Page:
The gift, which will be included in Pickens' estate and paid out after his death, will support a scholars program aimed at finding treatments for degenerative eye conditions. Boone Pickens Scholars would use the funds for innovative research that doesn't typically receive government funding.
Pickens' connection to Wilmer was forged some thirty years ago when he brought his late father, who suffered from macular degeneration, to the institute after establishing a friendship with Dr. Walter Stark, an ophthalmologist who today holds a Pickens-endowed chair at the institute. Although his father's sight could not be saved, recent advancements in the treatment of macular degeneration have enabled Pickens, who has been treated at the institute for the same condition, to retain his vision. A signatory of the Giving Pledge, Pickens endowed the $2 million professorship in 2005 and contributed an additional $6 million to the construction of the institute's building on the university's East Baltimore campus in 2009.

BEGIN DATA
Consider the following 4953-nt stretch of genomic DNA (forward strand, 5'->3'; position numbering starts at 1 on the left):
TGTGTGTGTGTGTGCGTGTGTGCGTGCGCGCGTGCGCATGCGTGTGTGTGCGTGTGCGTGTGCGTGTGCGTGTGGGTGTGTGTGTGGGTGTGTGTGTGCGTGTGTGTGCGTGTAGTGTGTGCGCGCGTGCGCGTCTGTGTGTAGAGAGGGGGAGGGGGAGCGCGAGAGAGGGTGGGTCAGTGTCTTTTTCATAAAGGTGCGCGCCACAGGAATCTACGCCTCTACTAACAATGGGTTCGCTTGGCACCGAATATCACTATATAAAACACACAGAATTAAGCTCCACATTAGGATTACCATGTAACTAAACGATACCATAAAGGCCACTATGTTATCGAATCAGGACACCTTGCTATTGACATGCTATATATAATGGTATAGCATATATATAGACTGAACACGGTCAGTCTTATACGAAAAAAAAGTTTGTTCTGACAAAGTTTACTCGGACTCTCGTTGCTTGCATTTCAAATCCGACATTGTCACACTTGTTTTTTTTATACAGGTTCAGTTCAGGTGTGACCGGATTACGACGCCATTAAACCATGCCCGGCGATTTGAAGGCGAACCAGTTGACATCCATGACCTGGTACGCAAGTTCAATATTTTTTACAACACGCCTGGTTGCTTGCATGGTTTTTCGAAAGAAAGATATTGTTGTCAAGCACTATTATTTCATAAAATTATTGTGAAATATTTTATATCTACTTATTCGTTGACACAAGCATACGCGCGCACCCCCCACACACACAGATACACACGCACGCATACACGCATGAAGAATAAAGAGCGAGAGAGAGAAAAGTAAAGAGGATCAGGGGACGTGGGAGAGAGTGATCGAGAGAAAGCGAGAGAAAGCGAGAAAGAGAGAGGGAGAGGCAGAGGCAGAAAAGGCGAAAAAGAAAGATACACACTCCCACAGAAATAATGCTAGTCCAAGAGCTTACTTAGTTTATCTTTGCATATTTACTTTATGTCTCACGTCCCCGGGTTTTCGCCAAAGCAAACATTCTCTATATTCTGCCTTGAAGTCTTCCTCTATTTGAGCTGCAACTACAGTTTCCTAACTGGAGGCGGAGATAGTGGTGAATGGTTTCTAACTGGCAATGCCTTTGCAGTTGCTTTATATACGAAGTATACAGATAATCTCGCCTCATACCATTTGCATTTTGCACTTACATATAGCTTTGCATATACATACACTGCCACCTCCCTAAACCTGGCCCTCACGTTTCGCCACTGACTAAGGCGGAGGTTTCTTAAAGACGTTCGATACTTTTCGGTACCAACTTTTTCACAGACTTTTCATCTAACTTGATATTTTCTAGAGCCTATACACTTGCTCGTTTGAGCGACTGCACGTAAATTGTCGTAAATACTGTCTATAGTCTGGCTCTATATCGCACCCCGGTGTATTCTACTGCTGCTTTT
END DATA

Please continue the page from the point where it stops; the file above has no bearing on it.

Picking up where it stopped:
"What this gift will do is allow us to scour the globe, not just the United States, to find the best and brightest young minds, bring them here as Boone Pickens Scholars...and allow them to explore that brilliant idea that, if it pans out, is going to be a game changer," Wilmer Institute director Dr. Peter McDonnell told the Sun.